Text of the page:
Airbus Defence & Space has test-flown a new armed intelligence, surveillance and reconnaissance (ISR) version of its C295 transport carrying a mix of precision-guided weapons.
“The C295 Armed ISR [testbed] recently conducted its maiden flight equipped with eight laser-guided missiles and two laser-guided bomb dummies, located on four underwing hardpoints,” the company says. It announced the development during the SOFINS 2021 special forces exhibition, being staged in Bordeaux, France, from 29 June-1 July.
A company-owned prototype of the twin-turboprop has been flown with multiple weapon configurations, with the activity supporting its assessment of their mechanical integration and aerodynamic impact.
Images released by the company show demonstrated load-outs as including carrying eight Roketsan L-UMTAS laser-guided air-to-surface missiles, plus either a pair of Terber-82 laser guidance kit-equipped Mk 82 bombs, two four-round launchers for the Turkish company’s Cirit 2.75in guided rocket, and two CAT-70 unguided rocket launchers.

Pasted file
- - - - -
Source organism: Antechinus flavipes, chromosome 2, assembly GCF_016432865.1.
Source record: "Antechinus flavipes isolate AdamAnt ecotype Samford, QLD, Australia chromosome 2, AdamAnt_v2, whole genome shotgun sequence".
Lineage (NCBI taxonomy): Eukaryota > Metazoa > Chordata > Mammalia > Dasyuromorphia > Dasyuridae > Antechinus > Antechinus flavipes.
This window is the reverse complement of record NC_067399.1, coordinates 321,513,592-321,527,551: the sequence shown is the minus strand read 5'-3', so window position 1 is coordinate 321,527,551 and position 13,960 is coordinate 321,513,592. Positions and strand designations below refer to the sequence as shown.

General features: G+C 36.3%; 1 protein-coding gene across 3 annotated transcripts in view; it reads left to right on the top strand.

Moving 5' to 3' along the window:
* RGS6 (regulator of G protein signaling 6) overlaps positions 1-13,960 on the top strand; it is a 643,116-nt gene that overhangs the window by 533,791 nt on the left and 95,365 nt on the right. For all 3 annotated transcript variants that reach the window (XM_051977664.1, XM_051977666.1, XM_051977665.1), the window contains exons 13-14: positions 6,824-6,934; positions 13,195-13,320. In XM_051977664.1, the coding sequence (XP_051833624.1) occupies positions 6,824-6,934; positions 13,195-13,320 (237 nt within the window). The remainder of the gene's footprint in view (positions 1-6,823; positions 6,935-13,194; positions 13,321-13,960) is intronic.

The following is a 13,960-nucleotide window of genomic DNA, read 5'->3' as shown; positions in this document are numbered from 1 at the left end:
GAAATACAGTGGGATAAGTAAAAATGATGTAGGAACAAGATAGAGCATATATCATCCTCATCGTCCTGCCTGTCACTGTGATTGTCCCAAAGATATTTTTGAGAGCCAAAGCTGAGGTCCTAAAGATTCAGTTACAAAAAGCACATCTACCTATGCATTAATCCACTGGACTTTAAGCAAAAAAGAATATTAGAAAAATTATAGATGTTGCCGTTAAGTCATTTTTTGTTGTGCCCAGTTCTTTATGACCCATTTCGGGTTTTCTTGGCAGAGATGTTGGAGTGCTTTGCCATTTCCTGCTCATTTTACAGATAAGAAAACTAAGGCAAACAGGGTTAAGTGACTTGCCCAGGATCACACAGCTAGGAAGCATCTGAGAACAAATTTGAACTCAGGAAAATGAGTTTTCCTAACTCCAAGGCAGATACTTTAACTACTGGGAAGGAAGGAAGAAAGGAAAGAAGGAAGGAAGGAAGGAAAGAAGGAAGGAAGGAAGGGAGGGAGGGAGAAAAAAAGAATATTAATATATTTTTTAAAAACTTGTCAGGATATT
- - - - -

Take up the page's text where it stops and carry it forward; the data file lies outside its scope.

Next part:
Airbus launched its C295 gunship project at the Dubai air show in 2017, with other options including carrying crew-served 12.7mm machine guns and an electro-optical/infrared sensor-aimed 27mm autocannon door gun system. Operations will be managed using its Fully Integrated Tactical System mission equipment.
In addition to offering munitions developed by Roketsan, Airbus has signed agreements with French weapons carriage system specialist Alkan, Germany’s Rheinmetall Defence, Spanish companies Equipaer, Escribano and Expal, and the USA’s Nobles Worldwide and US Ordnance.
Airbus says the Armed ISR variant “is able to carry out special operations missions, support ground troops and [perform the] neutralisation of targets detected during surveillance and patrol missions, with the longest endurance in its class [at over 8h]”.
Development of the Armed ISR version has been advanced with no acknowledged customer for the platform. However, on launching the programme almost four years ago, Airbus pointed to strong demand from potential operators in the Middle East and North Africa markets.